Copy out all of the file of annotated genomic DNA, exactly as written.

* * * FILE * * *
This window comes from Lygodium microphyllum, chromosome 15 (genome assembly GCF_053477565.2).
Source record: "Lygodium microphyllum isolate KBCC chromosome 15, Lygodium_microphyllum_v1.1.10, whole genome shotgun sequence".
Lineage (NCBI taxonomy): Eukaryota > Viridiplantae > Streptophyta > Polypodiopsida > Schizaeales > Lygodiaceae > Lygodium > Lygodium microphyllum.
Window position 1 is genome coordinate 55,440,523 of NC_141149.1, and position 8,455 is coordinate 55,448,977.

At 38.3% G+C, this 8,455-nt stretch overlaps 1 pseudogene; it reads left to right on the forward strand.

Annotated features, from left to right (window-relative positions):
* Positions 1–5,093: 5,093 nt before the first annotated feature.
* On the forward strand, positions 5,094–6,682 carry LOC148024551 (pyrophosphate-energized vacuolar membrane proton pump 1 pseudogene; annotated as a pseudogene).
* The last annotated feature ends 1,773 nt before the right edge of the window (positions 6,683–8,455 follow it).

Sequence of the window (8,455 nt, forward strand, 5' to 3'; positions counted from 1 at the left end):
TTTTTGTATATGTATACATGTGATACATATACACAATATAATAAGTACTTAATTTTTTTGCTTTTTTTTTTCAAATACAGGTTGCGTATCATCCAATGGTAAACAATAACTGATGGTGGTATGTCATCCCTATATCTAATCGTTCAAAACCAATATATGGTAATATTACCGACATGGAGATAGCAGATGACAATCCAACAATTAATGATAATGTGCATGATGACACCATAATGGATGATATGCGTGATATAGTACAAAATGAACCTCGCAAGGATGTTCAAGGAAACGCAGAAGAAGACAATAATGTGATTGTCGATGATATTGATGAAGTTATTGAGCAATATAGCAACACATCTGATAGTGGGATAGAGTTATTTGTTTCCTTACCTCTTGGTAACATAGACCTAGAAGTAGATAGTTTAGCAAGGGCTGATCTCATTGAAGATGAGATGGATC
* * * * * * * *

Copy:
This window comes from Lygodium microphyllum, chromosome 15 (genome assembly GCF_053477565.2).
Source record: "Lygodium microphyllum isolate KBCC chromosome 15, Lygodium_microphyllum_v1.1.10, whole genome shotgun sequence".
Lineage (NCBI taxonomy): Eukaryota > Viridiplantae > Streptophyta > Polypodiopsida > Schizaeales > Lygodiaceae > Lygodium > Lygodium microphyllum.
Window position 1 is genome coordinate 55,440,523 of NC_141149.1, and position 8,455 is coordinate 55,448,977.

At 38.3% G+C, this 8,455-nt stretch overlaps 1 pseudogene; it reads left to right on the forward strand.

Annotated features, from left to right (window-relative positions):
* Positions 1–5,093: 5,093 nt before the first annotated feature.
* On the forward strand, positions 5,094–6,682 carry LOC148024551 (pyrophosphate-energized vacuolar membrane proton pump 1 pseudogene; annotated as a pseudogene).
* The last annotated feature ends 1,773 nt before the right edge of the window (positions 6,683–8,455 follow it).

Sequence of the window (8,455 nt, forward strand, 5' to 3'; positions counted from 1 at the left end):
TTTTTGTATATGTATACATGTGATACATATACACAATATAATAAGTACTTAATTTTTTTGCTTTTTTTTTTCAAATACAGGTTGCGTATCATCCAATGGTAAACAATAACTGATGGTGGTATGTCATCCCTATATCTAATCGTTCAAAACCAATATATGGTAATATTACCGACATGGAGATAGCAGATGACAATCCAACAATTAATGATAATGTGCATGATGACACCATAATGGATGATATGCGTGATATAGTACAAAATGAACCTCGCAAGGATGTTCAAGGAAACGCAGAAGAAGACAATAATGTGATTGTCGATGATATTGATGAAGTTATTGAGCAATATAGCAACACATCTGATAGTGGGATAGAGTTATTTGTTTCCTTACCTCTTGGTAACATAGACCTAGAAGTAGATAGTTTAGCAAGGGCTGATCTCATTGAAGATGAGATGGATC